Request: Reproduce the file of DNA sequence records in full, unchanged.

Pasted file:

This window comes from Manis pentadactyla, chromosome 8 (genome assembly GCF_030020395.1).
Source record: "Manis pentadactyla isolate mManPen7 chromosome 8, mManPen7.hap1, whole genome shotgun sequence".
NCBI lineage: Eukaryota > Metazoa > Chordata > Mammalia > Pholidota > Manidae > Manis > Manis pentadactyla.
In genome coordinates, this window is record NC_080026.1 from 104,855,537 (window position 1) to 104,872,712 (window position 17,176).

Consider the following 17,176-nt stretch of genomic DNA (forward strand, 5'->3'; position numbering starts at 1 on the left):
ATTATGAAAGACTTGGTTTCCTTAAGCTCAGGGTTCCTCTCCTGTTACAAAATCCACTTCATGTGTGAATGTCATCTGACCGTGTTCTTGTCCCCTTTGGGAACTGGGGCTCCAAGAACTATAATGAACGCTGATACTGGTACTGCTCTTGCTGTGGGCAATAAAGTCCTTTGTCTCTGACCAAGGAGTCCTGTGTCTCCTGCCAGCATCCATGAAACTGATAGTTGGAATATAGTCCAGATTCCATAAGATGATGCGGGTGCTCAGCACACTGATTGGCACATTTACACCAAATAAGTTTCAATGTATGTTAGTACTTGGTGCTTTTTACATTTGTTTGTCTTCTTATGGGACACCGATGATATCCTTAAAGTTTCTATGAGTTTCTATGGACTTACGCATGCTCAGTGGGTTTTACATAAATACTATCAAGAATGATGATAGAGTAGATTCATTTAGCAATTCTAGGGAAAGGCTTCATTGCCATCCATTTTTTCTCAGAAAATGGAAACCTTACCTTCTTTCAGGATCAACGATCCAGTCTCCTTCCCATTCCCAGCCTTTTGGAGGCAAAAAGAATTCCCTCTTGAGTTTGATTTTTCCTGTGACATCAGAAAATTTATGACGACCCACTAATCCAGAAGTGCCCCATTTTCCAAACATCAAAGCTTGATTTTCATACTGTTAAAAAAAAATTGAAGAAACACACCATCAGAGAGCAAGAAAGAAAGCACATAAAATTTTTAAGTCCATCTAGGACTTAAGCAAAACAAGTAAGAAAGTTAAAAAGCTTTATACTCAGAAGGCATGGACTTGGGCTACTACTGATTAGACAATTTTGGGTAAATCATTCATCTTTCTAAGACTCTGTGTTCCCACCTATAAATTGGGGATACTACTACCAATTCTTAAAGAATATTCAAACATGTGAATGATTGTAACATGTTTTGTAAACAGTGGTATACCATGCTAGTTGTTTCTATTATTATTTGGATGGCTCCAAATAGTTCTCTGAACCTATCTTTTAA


This window comes from Manis pentadactyla, chromosome 8 (genome assembly GCF_030020395.1).
Source record: "Manis pentadactyla isolate mManPen7 chromosome 8, mManPen7.hap1, whole genome shotgun sequence".
NCBI lineage: Eukaryota > Metazoa > Chordata > Mammalia > Pholidota > Manidae > Manis > Manis pentadactyla.
In genome coordinates, this window is record NC_080026.1 from 104,855,537 (window position 1) to 104,872,712 (window position 17,176).

Consider the following 17,176-nt stretch of genomic DNA (forward strand, 5'->3'; position numbering starts at 1 on the left):
ATTATGAAAGACTTGGTTTCCTTAAGCTCAGGGTTCCTCTCCTGTTACAAAATCCACTTCATGTGTGAATGTCATCTGACCGTGTTCTTGTCCCCTTTGGGAACTGGGGCTCCAAGAACTATAATGAACGCTGATACTGGTACTGCTCTTGCTGTGGGCAATAAAGTCCTTTGTCTCTGACCAAGGAGTCCTGTGTCTCCTGCCAGCATCCATGAAACTGATAGTTGGAATATAGTCCAGATTCCATAAGATGATGCGGGTGCTCAGCACACTGATTGGCACATTTACACCAAATAAGTTTCAATGTATGTTAGTACTTGGTGCTTTTTACATTTGTTTGTCTTCTTATGGGACACCGATGATATCCTTAAAGTTTCTATGAGTTTCTATGGACTTACGCATGCTCAGTGGGTTTTACATAAATACTATCAAGAATGATGATAGAGTAGATTCATTTAGCAATTCTAGGGAAAGGCTTCATTGCCATCCATTTTTTCTCAGAAAATGGAAACCTTACCTTCTTTCAGGATCAACGATCCAGTCTCCTTCCCATTCCCAGCCTTTTGGAGGCAAAAAGAATTCCCTCTTGAGTTTGATTTTTCCTGTGACATCAGAAAATTTATGACGACCCACTAATCCAGAAGTGCCCCATTTTCCAAACATCAAAGCTTGATTTTCATACTGTTAAAAAAAAATTGAAGAAACACACCATCAGAGAGCAAGAAAGAAAGCACATAAAATTTTTAAGTCCATCTAGGACTTAAGCAAAACAAGTAAGAAAGTTAAAAAGCTTTATACTCAGAAGGCATGGACTTGGGCTACTACTGATTAGACAATTTTGGGTAAATCATTCATCTTTCTAAGACTCTGTGTTCCCACCTATAAATTGGGGATACTACTACCAATTCTTAAAGAATATTCAAACATGTGAATGATTGTAACATGTTTTGTAAACAGTGGTATACCATGCTAGTTGTTTCTATTATTATTTGGATGGCTCCAAATAGTTCTCTGAACCTATCTTTTAA